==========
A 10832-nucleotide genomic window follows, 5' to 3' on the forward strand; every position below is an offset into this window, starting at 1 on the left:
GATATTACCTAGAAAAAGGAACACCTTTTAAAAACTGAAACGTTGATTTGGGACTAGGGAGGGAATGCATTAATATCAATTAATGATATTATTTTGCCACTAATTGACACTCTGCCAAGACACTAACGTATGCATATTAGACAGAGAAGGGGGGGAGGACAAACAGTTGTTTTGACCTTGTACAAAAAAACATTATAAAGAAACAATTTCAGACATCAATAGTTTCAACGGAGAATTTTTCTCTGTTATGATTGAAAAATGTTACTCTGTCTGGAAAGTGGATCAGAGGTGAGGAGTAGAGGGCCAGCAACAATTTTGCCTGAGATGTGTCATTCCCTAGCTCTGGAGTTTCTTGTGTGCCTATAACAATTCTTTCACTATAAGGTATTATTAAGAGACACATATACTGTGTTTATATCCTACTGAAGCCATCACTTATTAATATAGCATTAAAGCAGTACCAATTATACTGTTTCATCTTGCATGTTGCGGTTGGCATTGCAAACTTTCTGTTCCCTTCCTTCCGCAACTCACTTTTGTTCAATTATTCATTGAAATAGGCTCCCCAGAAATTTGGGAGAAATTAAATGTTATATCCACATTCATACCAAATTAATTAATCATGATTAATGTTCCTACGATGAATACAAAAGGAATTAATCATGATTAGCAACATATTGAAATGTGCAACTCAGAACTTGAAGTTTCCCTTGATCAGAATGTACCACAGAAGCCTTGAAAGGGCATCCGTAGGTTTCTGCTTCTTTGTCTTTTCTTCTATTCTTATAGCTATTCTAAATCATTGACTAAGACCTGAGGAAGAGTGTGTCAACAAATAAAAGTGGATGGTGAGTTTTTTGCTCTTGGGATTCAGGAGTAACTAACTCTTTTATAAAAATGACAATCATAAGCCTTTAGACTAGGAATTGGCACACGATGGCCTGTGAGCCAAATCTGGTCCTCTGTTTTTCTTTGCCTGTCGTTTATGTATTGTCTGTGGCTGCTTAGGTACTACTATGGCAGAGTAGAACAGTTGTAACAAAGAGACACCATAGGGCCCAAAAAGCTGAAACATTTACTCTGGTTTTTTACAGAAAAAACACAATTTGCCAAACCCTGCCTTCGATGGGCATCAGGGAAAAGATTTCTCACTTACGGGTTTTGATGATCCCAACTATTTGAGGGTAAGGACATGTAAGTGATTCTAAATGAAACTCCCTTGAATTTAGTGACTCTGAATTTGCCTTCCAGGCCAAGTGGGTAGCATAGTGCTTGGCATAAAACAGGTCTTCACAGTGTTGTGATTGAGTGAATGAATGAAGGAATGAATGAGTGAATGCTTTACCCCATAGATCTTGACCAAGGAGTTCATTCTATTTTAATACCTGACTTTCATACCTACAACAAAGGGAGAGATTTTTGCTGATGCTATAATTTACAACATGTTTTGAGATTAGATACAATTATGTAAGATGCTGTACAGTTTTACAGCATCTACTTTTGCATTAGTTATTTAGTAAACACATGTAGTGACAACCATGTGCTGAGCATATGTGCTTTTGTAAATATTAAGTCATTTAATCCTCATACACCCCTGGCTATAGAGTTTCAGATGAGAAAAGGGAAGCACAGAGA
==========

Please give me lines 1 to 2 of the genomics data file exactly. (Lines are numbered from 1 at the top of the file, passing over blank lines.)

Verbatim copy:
A 10832-nucleotide genomic window follows, 5' to 3' on the forward strand; every position below is an offset into this window, starting at 1 on the left:
GATATTACCTAGAAAAAGGAACACCTTTTAAAAACTGAAACGTTGATTTGGGACTAGGGAGGGAATGCATTAATATCAATTAATGATATTATTTTGCCACTAATTGACACTCTGCCAAGACACTAACGTATGCATATTAGACAGAGAAGGGGGGGAGGACAAACAGTTGTTTTGACCTTGTACAAAAAAACATTATAAAGAAACAATTTCAGACATCAATAGTTTCAACGGAGAATTTTTCTCTGTTATGATTGAAAAATGTTACTCTGTCTGGAAAGTGGATCAGAGGTGAGGAGTAGAGGGCCAGCAACAATTTTGCCTGAGATGTGTCATTCCCTAGCTCTGGAGTTTCTTGTGTGCCTATAACAATTCTTTCACTATAAGGTATTATTAAGAGACACATATACTGTGTTTATATCCTACTGAAGCCATCACTTATTAATATAGCATTAAAGCAGTACCAATTATACTGTTTCATCTTGCATGTTGCGGTTGGCATTGCAAACTTTCTGTTCCCTTCCTTCCGCAACTCACTTTTGTTCAATTATTCATTGAAATAGGCTCCCCAGAAATTTGGGAGAAATTAAATGTTATATCCACATTCATACCAAATTAATTAATCATGATTAATGTTCCTACGATGAATACAAAAGGAATTAATCATGATTAGCAACATATTGAAATGTGCAACTCAGAACTTGAAGTTTCCCTTGATCAGAATGTACCACAGAAGCCTTGAAAGGGCATCCGTAGGTTTCTGCTTCTTTGTCTTTTCTTCTATTCTTATAGCTATTCTAAATCATTGACTAAGACCTGAGGAAGAGTGTGTCAACAAATAAAAGTGGATGGTGAGTTTTTTGCTCTTGGGATTCAGGAGTAACTAACTCTTTTATAAAAATGACAATCATAAGCCTTTAGACTAGGAATTGGCACACGATGGCCTGTGAGCCAAATCTGGTCCTCTGTTTTTCTTTGCCTGTCGTTTATGTATTGTCTGTGGCTGCTTAGGTACTACTATGGCAGAGTAGAACAGTTGTAACAAAGAGACACCATAGGGCCCAAAAAGCTGAAACATTTACTCTGGTTTTTTACAGAAAAAACACAATTTGCCAAACCCTGCCTTCGATGGGCATCAGGGAAAAGATTTCTCACTTACGGGTTTTGATGATCCCAACTATTTGAGGGTAAGGACATGTAAGTGATTCTAAATGAAACTCCCTTGAATTTAGTGACTCTGAATTTGCCTTCCAGGCCAAGTGGGTAGCATAGTGCTTGGCATAAAACAGGTCTTCACAGTGTTGTGATTGAGTGAATGAATGAAGGAATGAATGAGTGAATGCTTTACCCCATAGATCTTGACCAAGGAGTTCATTCTATTTTAATACCTGACTTTCATACCTACAACAAAGGGAGAGATTTTTGCTGATGCTATAATTTACAACATGTTTTGAGATTAGATACAATTATGTAAGATGCTGTACAGTTTTACAGCATCTACTTTTGCATTAGTTATTTAGTAAACACATGTAGTGACAACCATGTGCTGAGCATATGTGCTTTTGTAAATATTAAGTCATTTAATCCTCATACACCCCTGGCTATAGAGTTTCAGATGAGAAAAGGGAAGCACAGAGA